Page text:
The coils and springs of mattresses can be a perfect hiding spot for dust mites and their waste, which is what actually triggers an allergic reaction (not the mites themselves). In fact, a Kingston University study noted that the average bed could be home to more than 1.5 million dust mites. The older your mattress, the more dust mites are likely hanging out under its surface.
Moreover, if you have a foam or cotton mattress that hasn’t been replaced in some time, you may be unintentionally playing host to mold and mildew in your own bed. “As you sleep, your bedding and mattress soak up sweat, contributing to the growth of mold and mildew,” says Ron Rudzin, CEO of mattress brand Saatva. “Both of these can cause respiratory issues or other allergic reactions in some people. And sweat isn’t just an issue for people who sleep hot—it’s estimated that the average human loses 10 ounces of fluid per night.”
Certain mattress materials can also trigger allergic reactions in those who are sensitive to them. For some folks, mattresses made with synthetic latex or other potential irritants may lead to rashes or asthmatic flare-ups. Others may react to invisible gasses called volatile organic compounds (or VOCs), which are emitted from many mattresses. “The EPA estimates that thousands of products release VOCs, some of which are linked to nasty ailments,” says Jessica Hann, Avocado Green Mattress’ vice president of brand marketing. These include eye, nose, and throat irritation, breathing difficulties, and even nervous-system damage. All in all, the exact opposite of what you want from your horizontal haven.
What are the best mattresses for allergies?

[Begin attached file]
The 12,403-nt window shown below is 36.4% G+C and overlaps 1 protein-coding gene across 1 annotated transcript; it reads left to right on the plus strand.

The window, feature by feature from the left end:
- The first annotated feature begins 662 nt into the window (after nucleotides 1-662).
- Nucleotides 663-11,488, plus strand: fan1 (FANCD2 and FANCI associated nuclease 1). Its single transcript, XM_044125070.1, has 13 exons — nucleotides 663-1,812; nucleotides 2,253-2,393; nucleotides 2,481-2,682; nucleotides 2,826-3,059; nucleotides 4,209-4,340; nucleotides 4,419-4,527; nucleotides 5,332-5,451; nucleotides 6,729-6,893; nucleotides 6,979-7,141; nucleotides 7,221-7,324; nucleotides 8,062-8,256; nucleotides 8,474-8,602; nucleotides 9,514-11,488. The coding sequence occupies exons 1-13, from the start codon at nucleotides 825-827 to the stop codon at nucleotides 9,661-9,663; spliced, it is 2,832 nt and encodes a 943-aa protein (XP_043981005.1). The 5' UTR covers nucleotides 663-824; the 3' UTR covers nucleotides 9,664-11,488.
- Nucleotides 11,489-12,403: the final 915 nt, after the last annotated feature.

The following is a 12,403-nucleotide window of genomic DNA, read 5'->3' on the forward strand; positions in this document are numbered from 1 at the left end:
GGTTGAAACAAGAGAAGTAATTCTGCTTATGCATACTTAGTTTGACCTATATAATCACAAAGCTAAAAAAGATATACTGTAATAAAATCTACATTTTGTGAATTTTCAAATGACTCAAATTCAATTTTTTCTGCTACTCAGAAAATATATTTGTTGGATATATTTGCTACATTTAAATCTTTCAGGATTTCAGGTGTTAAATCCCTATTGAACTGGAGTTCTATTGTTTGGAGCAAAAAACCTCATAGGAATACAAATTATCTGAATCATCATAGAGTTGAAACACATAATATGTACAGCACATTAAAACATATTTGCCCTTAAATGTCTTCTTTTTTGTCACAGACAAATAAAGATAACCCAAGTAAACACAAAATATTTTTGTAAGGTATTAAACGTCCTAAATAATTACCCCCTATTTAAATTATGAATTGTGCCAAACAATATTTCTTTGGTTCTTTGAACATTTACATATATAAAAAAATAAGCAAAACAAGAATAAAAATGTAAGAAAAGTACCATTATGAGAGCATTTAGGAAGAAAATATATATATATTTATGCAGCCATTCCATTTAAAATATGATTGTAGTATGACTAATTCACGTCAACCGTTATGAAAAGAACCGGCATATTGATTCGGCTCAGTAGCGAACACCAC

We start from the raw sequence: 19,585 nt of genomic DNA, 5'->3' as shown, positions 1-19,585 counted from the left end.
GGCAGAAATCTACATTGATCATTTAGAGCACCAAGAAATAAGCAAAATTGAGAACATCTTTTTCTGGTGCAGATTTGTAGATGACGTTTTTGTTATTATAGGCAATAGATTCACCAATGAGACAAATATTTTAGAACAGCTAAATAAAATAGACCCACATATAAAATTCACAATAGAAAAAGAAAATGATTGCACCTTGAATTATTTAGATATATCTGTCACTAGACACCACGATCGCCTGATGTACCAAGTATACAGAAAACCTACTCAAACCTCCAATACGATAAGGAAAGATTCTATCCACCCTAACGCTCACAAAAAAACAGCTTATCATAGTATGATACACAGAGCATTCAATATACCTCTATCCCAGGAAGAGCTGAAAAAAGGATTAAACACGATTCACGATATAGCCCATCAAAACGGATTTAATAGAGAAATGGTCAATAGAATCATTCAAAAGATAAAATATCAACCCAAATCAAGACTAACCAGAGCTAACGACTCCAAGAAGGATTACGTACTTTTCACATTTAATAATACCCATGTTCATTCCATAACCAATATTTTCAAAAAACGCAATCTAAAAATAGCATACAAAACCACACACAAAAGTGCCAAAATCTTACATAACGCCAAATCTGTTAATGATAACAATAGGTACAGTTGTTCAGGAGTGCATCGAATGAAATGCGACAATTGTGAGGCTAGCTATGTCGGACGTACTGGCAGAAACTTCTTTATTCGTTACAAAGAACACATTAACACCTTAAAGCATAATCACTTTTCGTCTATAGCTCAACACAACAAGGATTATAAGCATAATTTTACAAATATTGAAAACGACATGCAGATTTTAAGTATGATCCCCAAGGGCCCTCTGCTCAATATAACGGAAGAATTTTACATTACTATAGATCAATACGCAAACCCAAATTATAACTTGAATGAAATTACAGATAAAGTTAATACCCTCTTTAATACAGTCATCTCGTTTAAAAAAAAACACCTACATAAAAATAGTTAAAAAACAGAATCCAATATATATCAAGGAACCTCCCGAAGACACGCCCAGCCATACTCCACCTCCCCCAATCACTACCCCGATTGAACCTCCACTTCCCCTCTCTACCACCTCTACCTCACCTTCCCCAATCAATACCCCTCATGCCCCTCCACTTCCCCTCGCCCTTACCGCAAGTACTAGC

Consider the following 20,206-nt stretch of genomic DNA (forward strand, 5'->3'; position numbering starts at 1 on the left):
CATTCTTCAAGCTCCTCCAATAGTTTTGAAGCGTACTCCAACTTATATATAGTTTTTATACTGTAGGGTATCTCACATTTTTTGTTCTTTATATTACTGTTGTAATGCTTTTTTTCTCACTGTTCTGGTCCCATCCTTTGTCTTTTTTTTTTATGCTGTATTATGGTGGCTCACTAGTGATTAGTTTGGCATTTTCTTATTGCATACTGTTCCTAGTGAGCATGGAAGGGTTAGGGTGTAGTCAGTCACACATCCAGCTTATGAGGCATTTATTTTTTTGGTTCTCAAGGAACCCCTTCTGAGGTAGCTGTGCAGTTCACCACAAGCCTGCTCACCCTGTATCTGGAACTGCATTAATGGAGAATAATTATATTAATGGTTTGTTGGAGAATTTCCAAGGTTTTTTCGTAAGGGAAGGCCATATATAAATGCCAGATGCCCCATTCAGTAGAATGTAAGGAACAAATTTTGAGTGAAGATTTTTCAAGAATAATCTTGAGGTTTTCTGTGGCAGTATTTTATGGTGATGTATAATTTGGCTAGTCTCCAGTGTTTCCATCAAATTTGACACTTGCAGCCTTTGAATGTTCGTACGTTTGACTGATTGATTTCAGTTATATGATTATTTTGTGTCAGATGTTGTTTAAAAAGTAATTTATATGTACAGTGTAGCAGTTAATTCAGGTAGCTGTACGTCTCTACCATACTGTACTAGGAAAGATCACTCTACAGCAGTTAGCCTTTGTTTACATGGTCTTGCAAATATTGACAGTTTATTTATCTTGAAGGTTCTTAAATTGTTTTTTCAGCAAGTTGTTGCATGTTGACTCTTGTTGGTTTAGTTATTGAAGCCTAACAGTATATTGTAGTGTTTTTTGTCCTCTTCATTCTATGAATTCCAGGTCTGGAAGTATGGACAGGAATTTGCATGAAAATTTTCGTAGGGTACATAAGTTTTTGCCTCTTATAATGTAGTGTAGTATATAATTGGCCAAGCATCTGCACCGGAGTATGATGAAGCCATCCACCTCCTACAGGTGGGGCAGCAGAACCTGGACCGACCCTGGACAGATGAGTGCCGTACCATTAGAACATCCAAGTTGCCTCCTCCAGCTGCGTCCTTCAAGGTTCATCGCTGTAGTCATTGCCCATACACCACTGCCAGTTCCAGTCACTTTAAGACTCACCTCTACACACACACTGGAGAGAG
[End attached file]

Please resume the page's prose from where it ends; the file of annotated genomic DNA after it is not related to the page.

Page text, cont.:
For starters, you’ll want to keep in mind that mattresses—even the best ones—have a limited life cycle. Replacing your mattress every six to eight years will help prevent potential allergens from taking over what should be your safe space.
When it is time to replace your mattress, Rudzin says allergy sufferers should look for low-VOC and low-chemical options. “One of the easiest things people can do for their health—and the environment in the process—is to choose a mattress that is made with eco-friendly and organic materials like organic cotton, natural latex, and memory foam that uses plant-based ingredients in place of some of the standard petroleum-based derivatives,” he says.
Finally, while most modern mattresses prevent the growth of allergy triggers like fungus, bacteria, and mold, mattresses with less space for these allergens to inhabit—like pure foam or latex mattresses —may be better for folks who are particularly sensitive.
Here are 5 of the best mattresses for allergies, all of which fit the criteria above:
If you want a hybrid mattress—that is, one that uses both springs and foam—check out this option, which uses a cooling gel foam to help hot sleepers get a good night’s rest.
This fabulously comfortable mattress has three different layers of foam and no springs to speak of, which may help to eliminate hiding places for dust mites and other allergens.
This naturally hypoallergenic latex mattress is frequently lauded, especially among allergy sufferers. The best part? One side is plush and the other side is more firm, so you can switch up your sleep experience with the flip of your mattress.
Avocado mattresses are GreenGold Certified, which means they meet strict standards for low chemical emissions, including VOCs. Plus, they’re one of the only formaldehyde-free mattresses in the world, and they’re made with natural latex that’s resistant to mold, mildew, and other microbes.
If you’re willing to splurge a bit on your mattress, Intellibed’s gel matrix technology is non-off-gassing, non-toxic, and hypoallergenic.
You might also consider protecting your mattress with a mattress cover, like the straightforward Protect-A-Bed option. It’s easy to wash, water repellant, and helps keep away dust mites for a sniffle-free snooze.
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